The 'plain text' operations that define Pathagoras are made possible because of its equally simple programming design. Pathagoras doesn't create a new subset of your documents, or create a database of your files requiring calls to retrieve or save a document to be intercepted by the program for initial processing. Pathagoras merely points to where your documents currently reside (or to the location where you save or move them using normal Word and Windows techniques).
An understanding of this incredibly simple 'pointer concept' is helpful if you wish to fully implement the program and integrate it into your practice.
A book is simply a pointer. A Pathagoras book is a pointer to a folder. And a folder is just a standard Word/Windows folder, just like the kind you used before Pathagoras. It is a folder into which you can manually enter and from which you can manually retrieve clauses whether Pathagoras is in use or not. (It is nice to know this latter fact because if Pathagoras should ever 'crash', you are not stranded. Just navigate to the folder to retrieve the desired document.) When you assign a folder to a book shelf (let's say #8 represents the physical folder "c:\my documents\contract clauses"), Pathagoras lets you refer to the physical location by the number 8, but otherwise the folder is 100% intact.
By extension, a book is not a collection of the documents it points to (although to the end user, it definitely feels that way). Rather it is simply a pointer to those documents. With that definition in mind, let's explore the positive consequences of this arrangement:
•You technically cannot add text to a 'book' (since the book is simply a pointer). You add text to a folder, just like you have always done in the past. It becomes part of the book simply because you added it to the folder. When Pathagoras rereads the folder's contents at the next document assembly session, the new document will be automatically added to the display.
•When you delete a document from the folder, the book is diminished simply by that action. When Pathagoras rereads the folder's contents at the next document assembly session, the deleted document won't display due to the mere fact that it is not present in the folder. You (as operator) don't need to perform any other task to keep your books in sync with your folders.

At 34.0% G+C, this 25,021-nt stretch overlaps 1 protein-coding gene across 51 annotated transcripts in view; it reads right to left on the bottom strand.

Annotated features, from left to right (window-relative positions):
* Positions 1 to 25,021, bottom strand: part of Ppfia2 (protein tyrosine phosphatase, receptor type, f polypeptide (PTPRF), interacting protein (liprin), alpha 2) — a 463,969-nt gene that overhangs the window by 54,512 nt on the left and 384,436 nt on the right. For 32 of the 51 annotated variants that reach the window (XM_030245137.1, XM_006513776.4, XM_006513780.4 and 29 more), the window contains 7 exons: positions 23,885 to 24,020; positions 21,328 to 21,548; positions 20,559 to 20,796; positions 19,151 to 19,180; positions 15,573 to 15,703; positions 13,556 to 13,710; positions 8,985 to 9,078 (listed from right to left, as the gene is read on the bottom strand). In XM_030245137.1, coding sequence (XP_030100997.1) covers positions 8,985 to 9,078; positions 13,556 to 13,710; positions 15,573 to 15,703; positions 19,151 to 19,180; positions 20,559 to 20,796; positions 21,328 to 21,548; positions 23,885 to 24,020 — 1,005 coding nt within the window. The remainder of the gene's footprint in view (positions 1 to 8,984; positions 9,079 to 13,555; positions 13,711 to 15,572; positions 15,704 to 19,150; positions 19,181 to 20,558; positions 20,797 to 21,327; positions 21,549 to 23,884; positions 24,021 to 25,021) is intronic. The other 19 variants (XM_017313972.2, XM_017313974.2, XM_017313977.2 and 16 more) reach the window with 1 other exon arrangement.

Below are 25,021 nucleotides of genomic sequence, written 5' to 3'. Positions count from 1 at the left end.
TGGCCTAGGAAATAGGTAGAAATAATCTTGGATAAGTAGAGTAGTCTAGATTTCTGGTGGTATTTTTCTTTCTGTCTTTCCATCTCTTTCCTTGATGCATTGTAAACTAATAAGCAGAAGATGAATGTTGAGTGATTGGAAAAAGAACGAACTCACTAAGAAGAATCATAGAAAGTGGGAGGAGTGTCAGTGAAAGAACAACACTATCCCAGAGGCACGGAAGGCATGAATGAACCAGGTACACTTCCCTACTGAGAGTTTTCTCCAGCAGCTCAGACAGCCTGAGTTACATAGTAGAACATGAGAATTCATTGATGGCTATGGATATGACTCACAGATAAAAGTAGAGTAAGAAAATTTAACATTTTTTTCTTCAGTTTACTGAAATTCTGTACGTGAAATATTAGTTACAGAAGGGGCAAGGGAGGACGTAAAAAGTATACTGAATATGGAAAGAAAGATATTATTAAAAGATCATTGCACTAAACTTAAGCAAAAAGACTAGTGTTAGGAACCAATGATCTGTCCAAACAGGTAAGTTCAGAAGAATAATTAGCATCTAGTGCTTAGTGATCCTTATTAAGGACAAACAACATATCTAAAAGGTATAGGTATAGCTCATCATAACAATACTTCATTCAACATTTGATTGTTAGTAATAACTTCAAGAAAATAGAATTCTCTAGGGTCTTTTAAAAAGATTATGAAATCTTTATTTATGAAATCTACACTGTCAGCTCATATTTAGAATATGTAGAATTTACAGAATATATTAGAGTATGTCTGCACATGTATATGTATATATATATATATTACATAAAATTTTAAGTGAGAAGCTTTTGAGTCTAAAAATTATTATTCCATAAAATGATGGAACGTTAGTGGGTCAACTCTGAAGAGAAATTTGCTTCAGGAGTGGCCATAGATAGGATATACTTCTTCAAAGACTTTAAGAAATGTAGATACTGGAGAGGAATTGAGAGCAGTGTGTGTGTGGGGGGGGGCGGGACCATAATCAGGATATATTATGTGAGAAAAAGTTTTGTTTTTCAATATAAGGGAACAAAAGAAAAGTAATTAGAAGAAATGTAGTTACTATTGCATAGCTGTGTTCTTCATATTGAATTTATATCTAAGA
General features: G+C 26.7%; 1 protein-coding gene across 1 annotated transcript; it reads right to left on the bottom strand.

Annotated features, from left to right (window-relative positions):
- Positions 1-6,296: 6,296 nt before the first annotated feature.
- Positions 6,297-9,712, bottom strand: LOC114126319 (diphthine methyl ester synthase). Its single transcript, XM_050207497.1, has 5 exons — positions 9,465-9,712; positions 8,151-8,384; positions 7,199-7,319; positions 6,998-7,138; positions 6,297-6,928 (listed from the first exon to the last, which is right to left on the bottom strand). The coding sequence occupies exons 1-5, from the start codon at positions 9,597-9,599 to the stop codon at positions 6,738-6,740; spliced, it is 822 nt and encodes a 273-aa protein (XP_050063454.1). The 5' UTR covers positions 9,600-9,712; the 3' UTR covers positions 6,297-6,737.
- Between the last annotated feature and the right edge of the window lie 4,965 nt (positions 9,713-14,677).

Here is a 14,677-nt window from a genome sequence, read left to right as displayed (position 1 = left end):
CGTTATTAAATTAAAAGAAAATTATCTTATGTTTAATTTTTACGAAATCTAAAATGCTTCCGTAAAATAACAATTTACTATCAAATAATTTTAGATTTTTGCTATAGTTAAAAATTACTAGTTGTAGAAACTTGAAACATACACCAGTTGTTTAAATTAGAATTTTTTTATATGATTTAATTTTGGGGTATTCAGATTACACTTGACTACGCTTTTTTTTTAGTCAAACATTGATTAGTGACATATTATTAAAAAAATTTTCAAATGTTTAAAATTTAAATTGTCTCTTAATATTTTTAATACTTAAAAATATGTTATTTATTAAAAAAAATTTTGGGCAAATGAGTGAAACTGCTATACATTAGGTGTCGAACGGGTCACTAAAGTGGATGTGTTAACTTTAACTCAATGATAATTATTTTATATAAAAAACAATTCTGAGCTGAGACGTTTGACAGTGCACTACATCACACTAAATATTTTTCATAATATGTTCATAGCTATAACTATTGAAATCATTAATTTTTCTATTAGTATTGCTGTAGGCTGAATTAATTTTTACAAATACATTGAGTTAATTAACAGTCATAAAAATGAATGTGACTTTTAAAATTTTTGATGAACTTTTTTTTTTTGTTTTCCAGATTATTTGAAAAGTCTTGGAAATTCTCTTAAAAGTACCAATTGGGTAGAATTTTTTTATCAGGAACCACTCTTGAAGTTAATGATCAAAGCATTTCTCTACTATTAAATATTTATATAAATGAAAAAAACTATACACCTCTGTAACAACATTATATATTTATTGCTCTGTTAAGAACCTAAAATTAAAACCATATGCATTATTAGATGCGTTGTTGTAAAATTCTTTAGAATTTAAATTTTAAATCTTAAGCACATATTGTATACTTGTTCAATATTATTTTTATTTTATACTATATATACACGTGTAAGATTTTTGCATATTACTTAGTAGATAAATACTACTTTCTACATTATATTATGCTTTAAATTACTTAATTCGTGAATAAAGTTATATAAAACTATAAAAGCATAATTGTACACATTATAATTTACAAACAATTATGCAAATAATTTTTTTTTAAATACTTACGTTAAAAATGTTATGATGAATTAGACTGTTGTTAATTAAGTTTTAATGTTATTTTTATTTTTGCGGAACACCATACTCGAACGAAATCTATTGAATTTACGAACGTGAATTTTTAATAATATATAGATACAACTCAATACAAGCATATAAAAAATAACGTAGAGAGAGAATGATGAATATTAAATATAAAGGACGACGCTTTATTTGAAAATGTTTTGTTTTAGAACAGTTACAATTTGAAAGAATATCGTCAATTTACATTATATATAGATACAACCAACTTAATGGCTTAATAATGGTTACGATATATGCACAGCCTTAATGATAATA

•When you delete a book, you are deleting just the pointer reference, not the physical folder. So, you can add and remove books from shelves in your library with abandon.
•A book cannot exist independently from a library. (To be useful to you, these 'books/pointers' have to be stored somewhere, and the concept adopted by Pathagoras is that these books are collected within libraries.) Which leads us to the next main topic . . .
A library is a collection of pointers. Following the same line as above, a library is not a large collection of files. The libraries refer to files, but are not the files themselves. (This differs from other programs where the files that make up the library are moved, encrypted or compressed into a single container. Rather, a library is no more than a collection of up to 10 books/pointers. Indeed, a library is simply 10 lines in a simple text file. Each line in that text file will be either a pointer to a folder in the style of "c:\my documents\contract clauses", etc.), or it will be a blank line, representing an as-yet-unassigned book.
When you delete a book, you are not deleting the folder. You are deleting only the pointer which references the folder. Likewise, when you delete a library, you are merely deleting a collection of pointers, not any text in the actual folder to which the book points.
By way of illustration (and possibly by way of overkill, but it is important that we drive home this point): Let's say that you wrote the name of a folder on a piece of paper. You then took an eraser and scrubbed that folder name off the piece of paper. You have merely erased a bit of text, not the content of the folder that the words represented. If you want to physically delete or move a folder, you can do so, but must do so using standard Word/Windows techniques.
To see where a specific book is pointing, just hover your mouse over the book in the Libraries & Books screen. A small 'tip' box will appear telling you where it points.
DropDown Lists, similarly, point to collection of files (typically documents, but can be anything) in a designated folder. The top-most and bottom-most elements of each List contain the information as to the whereabouts of that folder. When you click on a file name from the list, Pathagoras checks for the folder name and then quickly finds and inserts the appropriate file into your document.
Instant Database records are individual text files typically saved on the user's computer. By default, Pathagoras can store them/find them because the initial IDB point is set to "C:\program files\Pathagoras\IDBs". But your Instant Database files can be stored anywhere and shared with anyone. To move them, just re-point the program (via the Instant Database settings screen) to the folder where you want your records stored. If you want others on the network to use those same files, just point them to the same location.
Click here to learn how to set a new location to which Pathagoras should point to find you Instant Database records.
Don't overthink this. Setting a location for your Instant Database records is merely 'pointing' Pathagoras to the location where those files are, or where you want them to be, stored. You are not activating a proprietary database where the records are encrypted, compressed and stored in a fashion that is inaccessible unless you have Pathagoras. To the contrary, your Instant Database files are stored in normal Word/Windows folder and readily accessible to any program.